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A diamond with a flaw is better than a common stone that is perfect.

- Chinese proverb

I hasten to mention that this article is not about minerals. The quote refers to
people.

Having said that, the part of the quote about the "common stone that is perfect"
is extremely difficult to explain. I sort of painted myself into a corner, huh?

No, the common stone that is perfect refers to a person who is not recognized for
any outstanding or clearly well-developed or superior characteristics. It's the
observer that is the object of this part of the quote, not the observed one.

A person who is not recognized for his or her strengths or good deeds will likely
have low self esteem. Either that or he will become a bully or an arrogant boor,
though these are in the minority compared to the people with low self esteem.

But surely there are few diamonds among us, given that by definition the diamond
is rare. Wrong again. Each person is a potential diamond, but only if the observer
is looking for diamonds, not common stones.

Taken on their own, the strengths that each person has are treasures that most of
us don't have. Each person has at least one strength or talent that most people
they know would envy if they were aware of it. Of course that wouldn't happen if a
person has not worked hard enough to develop that skill or talent.

We don't need to consider the weaknesses of a person in order to be able to


appreciate that person's strengths or talents. Unless their weaknesses impinge on
us badly, we should not consider them of great value (in a negative sense).
Consider the strengths and the weaknesses will pale in comparison in most people.

How does a person learn what their strengths are? In most cases, strengths or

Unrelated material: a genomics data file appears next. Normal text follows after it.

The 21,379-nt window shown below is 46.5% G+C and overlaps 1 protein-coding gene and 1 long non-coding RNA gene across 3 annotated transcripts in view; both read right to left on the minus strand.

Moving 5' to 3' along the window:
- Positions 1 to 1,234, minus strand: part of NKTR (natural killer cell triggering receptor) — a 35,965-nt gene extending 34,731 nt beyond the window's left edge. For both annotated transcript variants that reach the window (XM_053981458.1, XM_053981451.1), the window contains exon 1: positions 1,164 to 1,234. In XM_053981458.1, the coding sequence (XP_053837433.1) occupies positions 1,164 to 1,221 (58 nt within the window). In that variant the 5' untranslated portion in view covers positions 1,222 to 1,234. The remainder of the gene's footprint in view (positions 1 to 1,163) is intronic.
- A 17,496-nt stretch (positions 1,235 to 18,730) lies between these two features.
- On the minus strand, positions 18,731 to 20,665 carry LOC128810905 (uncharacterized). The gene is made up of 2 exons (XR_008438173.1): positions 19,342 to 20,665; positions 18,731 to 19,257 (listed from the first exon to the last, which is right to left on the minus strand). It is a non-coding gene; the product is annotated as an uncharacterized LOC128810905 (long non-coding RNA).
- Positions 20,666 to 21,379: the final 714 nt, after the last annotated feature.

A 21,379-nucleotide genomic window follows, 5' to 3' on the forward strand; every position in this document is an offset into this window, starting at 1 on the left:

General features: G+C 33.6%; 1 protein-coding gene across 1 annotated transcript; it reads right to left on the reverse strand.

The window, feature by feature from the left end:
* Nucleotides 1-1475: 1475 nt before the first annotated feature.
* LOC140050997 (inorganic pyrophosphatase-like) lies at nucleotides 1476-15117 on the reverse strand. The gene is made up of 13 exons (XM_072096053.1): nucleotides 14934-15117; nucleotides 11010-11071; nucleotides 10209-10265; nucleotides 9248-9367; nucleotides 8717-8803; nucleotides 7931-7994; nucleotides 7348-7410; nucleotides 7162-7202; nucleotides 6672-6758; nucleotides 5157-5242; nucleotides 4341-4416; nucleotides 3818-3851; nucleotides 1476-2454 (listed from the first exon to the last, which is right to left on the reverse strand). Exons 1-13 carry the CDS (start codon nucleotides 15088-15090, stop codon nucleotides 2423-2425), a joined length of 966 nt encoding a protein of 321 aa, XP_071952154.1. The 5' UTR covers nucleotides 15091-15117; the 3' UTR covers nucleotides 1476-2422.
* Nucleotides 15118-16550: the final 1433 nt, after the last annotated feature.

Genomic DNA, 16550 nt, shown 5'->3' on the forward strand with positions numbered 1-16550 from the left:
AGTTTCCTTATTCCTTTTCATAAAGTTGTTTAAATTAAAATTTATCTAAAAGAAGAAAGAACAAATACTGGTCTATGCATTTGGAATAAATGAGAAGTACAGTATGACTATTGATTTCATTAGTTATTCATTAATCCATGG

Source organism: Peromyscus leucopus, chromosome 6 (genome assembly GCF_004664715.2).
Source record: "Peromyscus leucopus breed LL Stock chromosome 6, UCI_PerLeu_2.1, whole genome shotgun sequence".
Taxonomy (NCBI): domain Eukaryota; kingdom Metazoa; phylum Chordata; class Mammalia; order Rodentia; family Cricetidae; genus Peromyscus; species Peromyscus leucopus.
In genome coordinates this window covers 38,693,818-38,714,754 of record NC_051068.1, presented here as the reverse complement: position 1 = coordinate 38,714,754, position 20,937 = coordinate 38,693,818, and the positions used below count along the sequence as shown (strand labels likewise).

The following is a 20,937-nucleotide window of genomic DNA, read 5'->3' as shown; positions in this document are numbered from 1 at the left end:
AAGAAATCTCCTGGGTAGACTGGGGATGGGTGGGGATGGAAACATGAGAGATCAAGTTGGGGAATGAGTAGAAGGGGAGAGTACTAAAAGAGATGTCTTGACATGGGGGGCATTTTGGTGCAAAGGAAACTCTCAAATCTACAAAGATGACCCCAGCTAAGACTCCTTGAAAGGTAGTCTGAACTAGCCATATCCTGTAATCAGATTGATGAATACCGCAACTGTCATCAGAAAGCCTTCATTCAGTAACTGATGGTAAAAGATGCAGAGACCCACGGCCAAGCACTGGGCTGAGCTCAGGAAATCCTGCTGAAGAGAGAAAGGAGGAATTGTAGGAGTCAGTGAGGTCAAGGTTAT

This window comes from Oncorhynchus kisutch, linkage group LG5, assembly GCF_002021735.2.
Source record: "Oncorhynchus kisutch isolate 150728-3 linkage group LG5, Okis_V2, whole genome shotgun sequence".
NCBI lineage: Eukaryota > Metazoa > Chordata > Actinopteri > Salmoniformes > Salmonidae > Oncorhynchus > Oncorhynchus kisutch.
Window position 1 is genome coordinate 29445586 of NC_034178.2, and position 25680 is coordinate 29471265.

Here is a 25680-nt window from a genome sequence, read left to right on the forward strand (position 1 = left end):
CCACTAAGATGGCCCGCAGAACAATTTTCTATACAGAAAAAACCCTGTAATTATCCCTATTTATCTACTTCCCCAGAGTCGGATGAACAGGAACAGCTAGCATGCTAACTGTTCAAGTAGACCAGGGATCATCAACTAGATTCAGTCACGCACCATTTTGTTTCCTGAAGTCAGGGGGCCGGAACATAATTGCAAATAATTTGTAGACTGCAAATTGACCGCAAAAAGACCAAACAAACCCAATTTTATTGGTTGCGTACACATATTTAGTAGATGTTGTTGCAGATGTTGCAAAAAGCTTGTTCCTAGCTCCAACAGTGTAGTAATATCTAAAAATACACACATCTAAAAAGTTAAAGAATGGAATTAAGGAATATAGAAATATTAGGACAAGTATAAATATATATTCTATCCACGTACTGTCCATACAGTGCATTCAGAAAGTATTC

talents are not genetic. Musical parents may raise a musical child, but the child
may have developed an interest in music in the womb and learned musical skills so
early that they seemed like the child was naturally talented. Then hard work made
extraordinary skill seem like a natural talent.

In other words, we can practise those skills or characteristics that we want to


have as strengths to the point where we are better at them than most other people.
A characteristic such as kindness is appreciated by most people and is one that
can be developed by anyone, no matter what gifts or deficits they were born with.
Should you believe that kindness is not an important characteristic, listen to a
few eulogies at funeral services.

Most Olympic athletes got to the point of being chosen to compete not because of
raw talent but because of extraordinary commitment to an excrutiating amount of
hard work--hours every day for many years--until they were superior to their
peers. Set aside their extraordinary skills and they are no more special than
anyone else, except in other ways that they may also have practised (such as
socializing or public speaking).

While I will never be an exceptional writer like those who sell millions of books
each year, I feel that I have excelled at writing through many years of practice.
Since I couldn't read or write until I was well into my 20s and having to write
anything of more than a few sentences would strike fear into my heart as a
student, I feel I haven't done too badly for myself.

The flaws in the human diamonds come with the person. What we need to do is to
polish the shiny parts until others notice them.

Then, for our own strengths to matter, we need to share them and to recognize the
strengths of others so that they too may grow.

We gain strength as individuals by raising others to our own level, not by pushing
them under our feet.

Bill Allin
Turning It Around: Causes and Cures for Today's Epidemic Social Problems, striving
to help people polish the diamonds within themselves.
Learn more at http://billallin.com